Me and Dogbert played along until our fellow angler turned his back and we made off with a goodly assortment of plunder. Walnuts, pears, persimmons, and fresh chard lend precious vitamins to any meal, especially the greasy, leaden variety I’d promised to preserve canine loyalties.

Brown water conservation, rags to riches in a single season

My mysterious benefactor appears to be the apron work on the bridge upstream. The source of thousands of fish my little creek is suddenly burdened with – as well as why it’s still flowing in October when it should’ve dried up in July.

It's a dog's life, especially in the front seatIt’s a sudden embarrassment of riches, hundreds of fish in every pool, visible largemouth bass – when they’ve always been a rarity, and oodles of hyper-aggressive Orange finned Bull Trout outracing both Bluegill and Smallmouth to the fly.

Sophistication is a hint of sparkle with a marabou tail – a recipe befitting a hundred fish day, assuming you don’t mind most being six inches or smaller.

Given the creek was barren in the Spring, and with only four fish counted in as many miles and I’m thinking the hell with trout fishing, where a couple of degrees temperature or a few milliliters of toxin denudes most of a watershed.

If we ever stopped to add the millions spent in care and feeding, all the  restorative spawning gravel planted, alder and willows to shore sagging banks, and substrate that can’t abide the press of an angler’s feet. Parking lots and paved roads, flush toilets, guides and drift boats, fancy flies and gossamer tippets – and all for a fish that’s mostly shat from a pipe after being fed Twinkies …

Hard to believe I ever doubted this creek’s survival, given its history of tomato tailings and fertilizer. Seeing this plethora of gamefish in a single season makes a fellow eager to spend his precious conservation dollars on a fishery showcasing hardy warm water species, that welcomes invasives, can tolerate a couple degrees of temperature increase, and can live off a diet of benthic scum and crushed water bottles.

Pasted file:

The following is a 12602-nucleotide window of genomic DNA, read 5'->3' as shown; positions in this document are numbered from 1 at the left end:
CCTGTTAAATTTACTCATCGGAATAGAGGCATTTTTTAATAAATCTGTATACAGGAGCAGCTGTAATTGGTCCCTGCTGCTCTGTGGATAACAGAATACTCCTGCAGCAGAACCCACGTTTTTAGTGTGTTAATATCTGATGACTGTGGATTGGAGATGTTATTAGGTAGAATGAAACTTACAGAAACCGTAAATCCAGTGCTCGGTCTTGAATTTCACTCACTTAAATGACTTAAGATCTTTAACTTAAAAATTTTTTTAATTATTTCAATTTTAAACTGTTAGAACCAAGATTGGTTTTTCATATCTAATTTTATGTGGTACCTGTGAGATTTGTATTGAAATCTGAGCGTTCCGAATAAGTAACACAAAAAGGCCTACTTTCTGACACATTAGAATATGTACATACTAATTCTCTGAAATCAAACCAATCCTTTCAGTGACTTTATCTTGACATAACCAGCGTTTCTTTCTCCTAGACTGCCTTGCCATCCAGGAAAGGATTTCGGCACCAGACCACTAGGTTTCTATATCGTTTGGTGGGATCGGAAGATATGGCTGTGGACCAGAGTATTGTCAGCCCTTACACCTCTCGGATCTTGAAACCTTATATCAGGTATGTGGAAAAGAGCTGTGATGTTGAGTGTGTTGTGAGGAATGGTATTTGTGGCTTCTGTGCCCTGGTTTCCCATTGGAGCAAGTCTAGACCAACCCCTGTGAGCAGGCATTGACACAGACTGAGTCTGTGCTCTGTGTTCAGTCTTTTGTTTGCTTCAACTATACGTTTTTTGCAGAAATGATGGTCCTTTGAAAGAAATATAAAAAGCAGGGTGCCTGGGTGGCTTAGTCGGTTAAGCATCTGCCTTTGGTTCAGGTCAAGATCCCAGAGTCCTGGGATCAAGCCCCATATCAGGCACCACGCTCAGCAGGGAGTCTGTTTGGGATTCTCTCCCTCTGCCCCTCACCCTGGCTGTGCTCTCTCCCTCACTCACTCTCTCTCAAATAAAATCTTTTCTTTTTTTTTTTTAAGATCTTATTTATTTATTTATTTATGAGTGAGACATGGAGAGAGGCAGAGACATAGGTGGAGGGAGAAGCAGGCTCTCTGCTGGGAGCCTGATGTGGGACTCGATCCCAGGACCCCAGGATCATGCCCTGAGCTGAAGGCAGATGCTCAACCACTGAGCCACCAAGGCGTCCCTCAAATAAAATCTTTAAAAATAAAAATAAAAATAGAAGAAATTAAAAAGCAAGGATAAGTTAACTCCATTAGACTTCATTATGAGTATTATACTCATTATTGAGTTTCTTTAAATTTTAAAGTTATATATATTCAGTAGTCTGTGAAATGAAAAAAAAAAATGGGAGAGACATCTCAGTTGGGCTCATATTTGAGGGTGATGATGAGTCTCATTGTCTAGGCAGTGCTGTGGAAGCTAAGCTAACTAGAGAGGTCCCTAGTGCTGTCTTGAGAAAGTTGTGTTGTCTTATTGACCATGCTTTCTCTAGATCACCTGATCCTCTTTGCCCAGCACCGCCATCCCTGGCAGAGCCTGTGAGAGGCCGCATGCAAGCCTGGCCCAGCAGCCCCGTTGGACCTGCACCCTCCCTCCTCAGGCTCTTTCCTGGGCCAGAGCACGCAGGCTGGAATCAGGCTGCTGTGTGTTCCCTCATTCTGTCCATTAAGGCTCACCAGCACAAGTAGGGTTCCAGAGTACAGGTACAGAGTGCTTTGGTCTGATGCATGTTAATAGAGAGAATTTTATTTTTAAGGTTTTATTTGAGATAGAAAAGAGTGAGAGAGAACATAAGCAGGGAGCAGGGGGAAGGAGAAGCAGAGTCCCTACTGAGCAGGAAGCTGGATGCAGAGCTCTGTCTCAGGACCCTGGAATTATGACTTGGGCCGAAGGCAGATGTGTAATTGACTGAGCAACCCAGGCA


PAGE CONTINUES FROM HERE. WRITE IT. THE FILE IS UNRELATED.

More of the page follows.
Agressive as hell and expects no quarter 

Us fly fishermen have backed a freshwater loser these last couple of centuries, and the knowing is suddenly tough for me to swallow …

Pikeminnow Unlimited wouldn’t need yearly dues nor memberships, unless we opted for starched uniforms and well dressed lobbyists serving aged Cubans and Homarus Americanus to uncaring politicians.

… nor would I care much for what your soles were made of – as most of the locals know, it’s what’s on them that matters most.

The Cyprinid Finger, How Stupid Big Fish continue to ignore me

There’s a point where swear words are completely ineffectual and only  snagging can express your true feelings for a balky adversary. With small fish it’s the thrown rock that creeps unbidden into your psyche – but with the big brute measured in kilos, only a large treble can restore lost honor.

Watch my latest offering pass unmolested

While most of you have some small traces of scruples, I do not.

I spent the early part of Sunday hidden in the tules lining the bank making casts to large, fat, fish in excess of 15 lbs. After failing to even make a fish pause, I ransacked my collection of itty-bitty flies for a 4/0, and finding none – mentally calculated whether it was possible to construct the equivalent with dried grass and a couple hundred #8’s …

It was something primeval … old school, and had nothing to do with conservation. I’d release it after I was done, but only after hitting it a few more times with a rock.

So much for the carp fishing, I matched wits with them yet again and came up fishless.

I moved further up and did quite well, hooking and long-lining a nice smallmouth, and landing the first big fish of the season -  a super aggressive Pikeminnow with a taste for his master’s boot …

Some shreds of composure returning, by my standards, you see it as further depravity

… and we caught the rare “Orange Finned Bull Trout”- popular among those that fancy adipose fin photography …

The Orange Finned Bull Trout

Especially popular amongst the unfortunate anglers whose primary quarry gave him the Cyprinid Finger, despite pockets full of test flies and sure things.

Note: I’ll be doing extensive work related travel between now and Christmas, so posting will be shortened and brief, and only part of each week. This gives you a welcome breather – and allows me a bit of time off from the relentless invention of news that you would as soon do without.